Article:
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I come by my down-to-earth perspective honestly.
Throughout my career, rural has been the focus. I ran a small town liquor store. I’ve been a city administrator for a small town with a population under 1,000 and a nonprofit executive working the broad stretch of rural counties that no one else wanted. I’ve been an antiques dealer scouring rural auctions for bargains and a teacher of computer classes for rural small businesses and senior citizens. I helped small towns learn how to use social media for tourism. I don’t just talk about rural issues, I live them.
I watch the rural trends
Because I care about rural people, I watch the global trends and disruptive changes in the economy, technology and society from a small-town perspective:
- The coronavirus changed the world.
- Remote work rocketed to wide acceptance.
- Economic inequality was questioned much more broadly.
- Local businesses were squeezed even tighter.
At the same time, I see positive trends for rural people and places.
- There’s a renewed emphasis on quality of life and a sense of community.
- I’m hearing increased interest in downtowns, walkability, human-scale places and thriving local businesses.
- New models for local entrepreneurship, new ways of creating equitable local economies are earning greater acceptance.
Knowing the trends is different from knowing what to do next. All those 10 year plans from 2019 look pretty out of date. Even knowing what we know now, none of us can predict exactly what will happen even 5 years out.
You don’t have to know all the answers. Our best move is to be open to new ideas. If we can make our town more Idea Friendly, we can better adapt to any future that comes our way.
Our old solutions aren’t helping
Rural people like you and me have tried using frameworks from government agencies and other organizations, but they don’t solve the real problems. Those formulas are focused on building more committees or they’re just too rigid and old fashioned to address the changing realities.
You’ve probably been through too many strategic planning sessions with sticky notes and voting on issues, where you felt like every minute of it was a waste of time. You’ve probably put hours of work into a great plan, just to see it put on the shelf to collect dust.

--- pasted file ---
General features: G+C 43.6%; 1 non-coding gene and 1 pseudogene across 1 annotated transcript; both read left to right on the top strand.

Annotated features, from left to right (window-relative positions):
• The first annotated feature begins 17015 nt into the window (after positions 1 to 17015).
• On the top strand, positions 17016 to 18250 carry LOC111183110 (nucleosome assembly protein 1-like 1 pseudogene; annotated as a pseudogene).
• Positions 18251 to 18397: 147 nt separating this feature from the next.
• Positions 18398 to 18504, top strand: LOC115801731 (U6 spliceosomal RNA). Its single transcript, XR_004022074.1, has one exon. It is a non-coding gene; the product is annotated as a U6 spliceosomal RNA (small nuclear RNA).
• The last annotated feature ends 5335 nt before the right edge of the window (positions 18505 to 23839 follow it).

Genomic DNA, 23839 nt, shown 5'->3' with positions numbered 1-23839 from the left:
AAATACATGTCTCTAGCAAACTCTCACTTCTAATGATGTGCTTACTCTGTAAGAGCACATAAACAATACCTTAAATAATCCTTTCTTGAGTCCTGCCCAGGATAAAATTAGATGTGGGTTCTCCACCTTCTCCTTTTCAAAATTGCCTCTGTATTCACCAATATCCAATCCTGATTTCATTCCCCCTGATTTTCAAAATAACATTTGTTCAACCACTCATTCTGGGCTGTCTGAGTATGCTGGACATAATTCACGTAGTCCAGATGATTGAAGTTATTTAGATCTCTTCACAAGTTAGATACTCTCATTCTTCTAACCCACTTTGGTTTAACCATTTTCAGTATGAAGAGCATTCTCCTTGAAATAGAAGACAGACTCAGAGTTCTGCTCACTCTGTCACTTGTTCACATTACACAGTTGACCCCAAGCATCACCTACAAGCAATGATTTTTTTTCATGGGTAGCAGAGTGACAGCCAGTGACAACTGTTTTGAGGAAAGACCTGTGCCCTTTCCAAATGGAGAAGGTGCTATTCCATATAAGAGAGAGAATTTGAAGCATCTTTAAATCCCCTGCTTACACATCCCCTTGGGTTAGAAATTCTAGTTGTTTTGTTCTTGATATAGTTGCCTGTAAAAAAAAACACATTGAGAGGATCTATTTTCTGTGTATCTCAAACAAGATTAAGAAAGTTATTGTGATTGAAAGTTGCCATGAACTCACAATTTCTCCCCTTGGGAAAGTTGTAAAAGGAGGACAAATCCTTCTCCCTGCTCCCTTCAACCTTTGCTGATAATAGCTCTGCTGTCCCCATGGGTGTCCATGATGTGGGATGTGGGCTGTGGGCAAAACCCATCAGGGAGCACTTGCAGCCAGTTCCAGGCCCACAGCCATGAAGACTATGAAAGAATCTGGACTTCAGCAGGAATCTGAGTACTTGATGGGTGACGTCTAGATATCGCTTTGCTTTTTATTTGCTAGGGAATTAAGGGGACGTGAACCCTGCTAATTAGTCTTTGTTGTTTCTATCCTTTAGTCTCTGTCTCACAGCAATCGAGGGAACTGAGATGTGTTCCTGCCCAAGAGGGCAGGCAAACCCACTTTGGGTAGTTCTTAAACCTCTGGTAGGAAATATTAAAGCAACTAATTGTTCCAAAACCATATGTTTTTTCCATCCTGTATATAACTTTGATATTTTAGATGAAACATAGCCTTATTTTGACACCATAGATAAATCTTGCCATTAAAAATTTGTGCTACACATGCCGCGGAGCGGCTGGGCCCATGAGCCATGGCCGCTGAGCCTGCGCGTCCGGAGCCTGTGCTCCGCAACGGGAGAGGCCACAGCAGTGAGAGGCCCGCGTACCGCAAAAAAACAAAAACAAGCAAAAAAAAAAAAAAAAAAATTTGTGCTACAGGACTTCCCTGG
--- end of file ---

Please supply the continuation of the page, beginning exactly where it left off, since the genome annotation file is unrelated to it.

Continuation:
The Idea Friendly solution
We can change this.
There’s a system, a method to bring the new way of thinking to your town, to make it open and Idea Friendly. You do it with three elements: Gather Your Crowd, Build Connections and Take Small Steps.
You know you have to start with tiny, easy-to-do steps. That’s how we get things moving. You know that connecting people with each other is the essence of both community and innovation. And you know the few people you can most rely on to get started. You’ll draw more people to you as you go.
The same things that make rural places challenging can be turned into positives. There’s a lot of rural wisdom inside you; it’s just been covered up with the busy-ness of everyday life. These are the bedrock, common sense principles that small-town business owners have survived by for years, but it’s not a return to the past.
It will never go back to the way it was.
We have to start from here and go forward. You’re the person who is best positioned to spark the excitement in your town. You’ll build the small steps and tiny experiments that will add up to change the shape of your town. I’ll show you how with practical tools like the Small Town Creed.
Your town matters. It’s worth the effort. No place is quite the same mix of people and place, culture and heritage. You’re unique. Despite all the naysayers, your small town has a future, and you’re about to change it.
Stay in touch: my website and social media links
Start Page with all my links: Becky McCray and find me on Mastodon
Let me know what you need through the contact form.
Or get a feel for my interactive speaking style on the Videos page.
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